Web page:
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Authorities celebrate independence by cracking down on protesters

Protesters in Minsk, Belarus, take part in a silent action on 22 June
Protesters in Minsk, Belarus, take part in a silent action on 22 June

Belarusian.com

Here's how Belarus's Independence Day on 3 July was marked this year: the authorities used tear gas and arrested more than 300 journalists and anti-government protesters in Minsk and other cities, and blocked access to Facebook, Twitter and other social networking sites used by the organisers, say Reporters Without Borders (RSF), Human Rights Watch and Index on Censorship. The day marks the anniversary of the liberation of Belarus from German occupation in 1944.

According to RSF and news reports, the authorities staged concerts to occupy the main squares and deny access to protesters, and deployed thousands of police and secret service agents in plain clothes as an additional deterrent.

But that didn't stop at least 800 people from gathering in central Minsk. Using a new tactic introduced by young activists earlier this year, they did not hold signs or chant, but instead clapped their hands in unison every two to three minutes to show their opposition to President Alexander Lukashenko.

"Belarus continues to ride roughshod over human rights, but these latest mass arrests and use of tear gas against peaceful protesters show that attacks on freedom of expression appear to be intensifying," said Amnesty International.

"These blocks on communication are an attempt to cut off demonstrators from each other and clearly violates the right to freedom of expression," Amnesty added.

Meanwhile, President Lukashenko, who appeared at a military parade in Minsk to mark Independence Day, blamed the unrest on foreign intervention, report Amnesty and news reports. He warned that "an escalation of information intervention is under way" in Belarus as part of plans drawn up in "the capitals of separate countries" allegedly to bring about a popular revolution.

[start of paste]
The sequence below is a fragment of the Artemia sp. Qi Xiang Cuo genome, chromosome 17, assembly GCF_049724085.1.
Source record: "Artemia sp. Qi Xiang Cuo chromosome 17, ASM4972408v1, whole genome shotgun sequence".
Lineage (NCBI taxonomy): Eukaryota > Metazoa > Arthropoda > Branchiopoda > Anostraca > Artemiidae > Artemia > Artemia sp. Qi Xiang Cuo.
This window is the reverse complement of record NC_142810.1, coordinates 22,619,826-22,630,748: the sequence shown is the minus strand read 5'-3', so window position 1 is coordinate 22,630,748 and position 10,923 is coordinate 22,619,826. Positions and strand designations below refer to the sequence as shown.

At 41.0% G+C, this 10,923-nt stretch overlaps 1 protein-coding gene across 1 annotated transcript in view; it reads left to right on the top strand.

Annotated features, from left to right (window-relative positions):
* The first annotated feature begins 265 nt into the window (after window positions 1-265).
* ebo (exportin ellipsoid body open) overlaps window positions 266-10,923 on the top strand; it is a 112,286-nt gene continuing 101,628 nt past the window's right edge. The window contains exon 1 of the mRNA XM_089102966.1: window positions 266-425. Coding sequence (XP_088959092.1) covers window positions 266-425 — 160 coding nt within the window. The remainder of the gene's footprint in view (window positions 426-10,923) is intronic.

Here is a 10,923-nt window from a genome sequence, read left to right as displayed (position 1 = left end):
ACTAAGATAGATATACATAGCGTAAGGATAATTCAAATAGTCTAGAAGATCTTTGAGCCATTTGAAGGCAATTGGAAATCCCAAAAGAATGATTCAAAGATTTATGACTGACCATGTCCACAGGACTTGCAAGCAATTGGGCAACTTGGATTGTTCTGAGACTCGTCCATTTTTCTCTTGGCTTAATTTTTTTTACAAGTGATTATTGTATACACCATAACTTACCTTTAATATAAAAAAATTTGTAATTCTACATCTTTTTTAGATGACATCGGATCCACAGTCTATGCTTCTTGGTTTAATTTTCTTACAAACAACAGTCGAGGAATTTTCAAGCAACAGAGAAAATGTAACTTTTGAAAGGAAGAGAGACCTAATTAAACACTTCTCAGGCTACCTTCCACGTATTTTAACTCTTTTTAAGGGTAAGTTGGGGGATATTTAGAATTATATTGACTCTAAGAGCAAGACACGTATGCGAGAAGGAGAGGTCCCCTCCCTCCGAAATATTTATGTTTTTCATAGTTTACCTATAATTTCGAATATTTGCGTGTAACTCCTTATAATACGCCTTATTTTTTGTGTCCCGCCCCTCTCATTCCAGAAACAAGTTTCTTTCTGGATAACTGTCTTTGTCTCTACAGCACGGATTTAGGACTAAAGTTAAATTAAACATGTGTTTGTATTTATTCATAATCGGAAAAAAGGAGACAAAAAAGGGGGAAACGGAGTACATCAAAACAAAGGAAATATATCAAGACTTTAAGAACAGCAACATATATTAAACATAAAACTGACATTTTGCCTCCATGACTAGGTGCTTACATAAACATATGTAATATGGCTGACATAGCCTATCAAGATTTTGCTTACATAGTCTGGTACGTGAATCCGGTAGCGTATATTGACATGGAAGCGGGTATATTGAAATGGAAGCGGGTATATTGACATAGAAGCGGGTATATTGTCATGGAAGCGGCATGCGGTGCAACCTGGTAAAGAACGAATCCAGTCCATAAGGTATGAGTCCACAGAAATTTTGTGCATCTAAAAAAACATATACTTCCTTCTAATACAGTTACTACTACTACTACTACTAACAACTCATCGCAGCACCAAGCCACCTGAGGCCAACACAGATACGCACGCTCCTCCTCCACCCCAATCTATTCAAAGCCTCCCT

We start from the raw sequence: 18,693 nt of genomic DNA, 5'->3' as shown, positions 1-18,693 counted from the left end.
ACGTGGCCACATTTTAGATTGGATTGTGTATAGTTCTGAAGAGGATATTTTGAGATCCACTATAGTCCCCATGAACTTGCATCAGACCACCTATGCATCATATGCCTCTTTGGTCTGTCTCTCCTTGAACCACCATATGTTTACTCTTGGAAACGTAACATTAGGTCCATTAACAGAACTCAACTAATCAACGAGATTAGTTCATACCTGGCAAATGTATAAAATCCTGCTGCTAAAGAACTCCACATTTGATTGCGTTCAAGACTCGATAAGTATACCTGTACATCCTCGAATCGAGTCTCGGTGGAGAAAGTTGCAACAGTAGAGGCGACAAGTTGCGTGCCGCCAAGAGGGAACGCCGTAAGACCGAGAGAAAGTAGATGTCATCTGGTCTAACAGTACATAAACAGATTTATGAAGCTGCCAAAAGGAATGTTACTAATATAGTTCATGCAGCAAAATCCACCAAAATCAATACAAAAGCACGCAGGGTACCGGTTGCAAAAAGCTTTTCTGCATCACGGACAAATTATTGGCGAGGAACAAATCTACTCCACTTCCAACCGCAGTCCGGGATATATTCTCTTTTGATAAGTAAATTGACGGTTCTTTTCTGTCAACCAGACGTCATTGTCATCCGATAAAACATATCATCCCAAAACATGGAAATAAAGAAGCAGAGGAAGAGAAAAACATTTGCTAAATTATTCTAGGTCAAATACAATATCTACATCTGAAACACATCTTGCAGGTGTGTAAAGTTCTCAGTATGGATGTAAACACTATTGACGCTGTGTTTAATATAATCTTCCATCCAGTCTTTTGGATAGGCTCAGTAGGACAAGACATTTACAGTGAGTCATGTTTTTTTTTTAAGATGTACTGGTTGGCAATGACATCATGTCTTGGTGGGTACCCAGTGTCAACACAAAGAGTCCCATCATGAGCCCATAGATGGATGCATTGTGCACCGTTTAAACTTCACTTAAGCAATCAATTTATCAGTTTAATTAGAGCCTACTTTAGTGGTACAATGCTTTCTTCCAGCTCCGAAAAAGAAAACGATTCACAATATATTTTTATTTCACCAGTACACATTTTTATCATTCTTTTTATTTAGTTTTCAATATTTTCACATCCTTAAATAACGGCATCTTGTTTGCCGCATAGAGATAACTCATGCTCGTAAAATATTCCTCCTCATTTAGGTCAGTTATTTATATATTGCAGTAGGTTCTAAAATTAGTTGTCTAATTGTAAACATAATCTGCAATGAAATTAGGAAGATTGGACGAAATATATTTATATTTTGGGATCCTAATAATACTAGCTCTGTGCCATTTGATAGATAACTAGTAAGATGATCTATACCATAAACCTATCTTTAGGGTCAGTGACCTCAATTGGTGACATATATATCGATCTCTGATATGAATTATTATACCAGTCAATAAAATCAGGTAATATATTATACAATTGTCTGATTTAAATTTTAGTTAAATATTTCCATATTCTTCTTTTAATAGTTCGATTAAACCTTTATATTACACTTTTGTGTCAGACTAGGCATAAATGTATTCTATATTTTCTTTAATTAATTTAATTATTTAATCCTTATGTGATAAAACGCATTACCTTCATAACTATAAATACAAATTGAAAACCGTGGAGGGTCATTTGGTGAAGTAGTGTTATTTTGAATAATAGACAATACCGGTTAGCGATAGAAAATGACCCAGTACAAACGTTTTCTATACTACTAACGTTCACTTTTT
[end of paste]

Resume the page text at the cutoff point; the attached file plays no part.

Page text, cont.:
"We understand the goal of these attacks. It is to sow uncertainty and disturbance, destroy public consent, and... nullify efforts done to gain independence. This will never happen," he said.

Eager to avoid protests on the national holiday, the government on Saturday began blocking access to the social media sites, including VKontakte, a Russian version of Facebook. RSF says those trying to connect to VKontakte were reportedly redirected to websites containing malware.

According to RSF, among those arrested were 15 journalists, including correspondents for Radio Free Europe/Radio Liberty and the independent paper "Nasha Niva".

A local television journalist who was detained while filming the protest told Human Rights Watch that police assaulted him and broke his camera.

While some have been released, 340 people remain in detention in Minsk and other cities. Trials are ongoing, and the detainees are being charged with minor hooliganism or participation in an unsanctioned meeting, offences which involve short administrative sentences of 10-15 days.

Foreign journalists had their visas cancelled at the last moment, such as a BBC TV crew who had planned to cover Independence Day festivities, says RSF.

Public discontent is swelling as Belarus experiences its worst financial crisis since the fall of the Soviet Union.

At a similar protest on 29 June, Belarusian police grabbed and assaulted more than a dozen reporters, broke their equipment and detained another 150 protesters at a political rally in Minsk and Brest, report the Committee to Protect Journalists (CPJ) and RSF. According to RSF, at least nine journalists were arrested during a 22 June silent demonstration.

Under the "Revolution through Social Networks" campaign, activists have been using social networks to organise rallies across the country on Wednesday evenings for the past month, which have drawn thousands of protesters - and corresponding crackdowns.

"Clamping down on peaceful protesters does nothing to address the root causes of their grievances, which relate primarily to the economic situation," said Amnesty.

According to news reports, Moscow has been pushing for greater control over the Belarusian economy in exchange for loans to help Lukashenko's government weather the financial turmoil, while the European Union has threatened to expand sanctions imposed on Lukashenko as punishment for his crackdown.

In a separate incident, Andrzej Poczobut, the correspondent of the Polish newspaper "Gazeta Wyborcza" in the western city of Hrodna, Belarus, has been given a three-year suspended jail sentence - after spending three months in pre-trial detention - on a charge of defaming Lukashenko in a series of reports posted on his blog and other websites.

"It was only because of pressure from the European Union and the international community that the authorities did not leave me in prison," Poczobut told RSF after the trial.

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